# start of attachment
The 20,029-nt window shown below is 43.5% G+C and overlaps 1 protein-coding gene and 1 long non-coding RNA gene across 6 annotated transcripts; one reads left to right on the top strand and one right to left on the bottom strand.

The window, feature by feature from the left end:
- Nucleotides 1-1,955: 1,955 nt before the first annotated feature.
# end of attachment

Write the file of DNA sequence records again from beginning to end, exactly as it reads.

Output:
The 20,029-nt window shown below is 43.5% G+C and overlaps 1 protein-coding gene and 1 long non-coding RNA gene across 6 annotated transcripts; one reads left to right on the top strand and one right to left on the bottom strand.

The window, feature by feature from the left end:
- Nucleotides 1-1,955: 1,955 nt before the first annotated feature.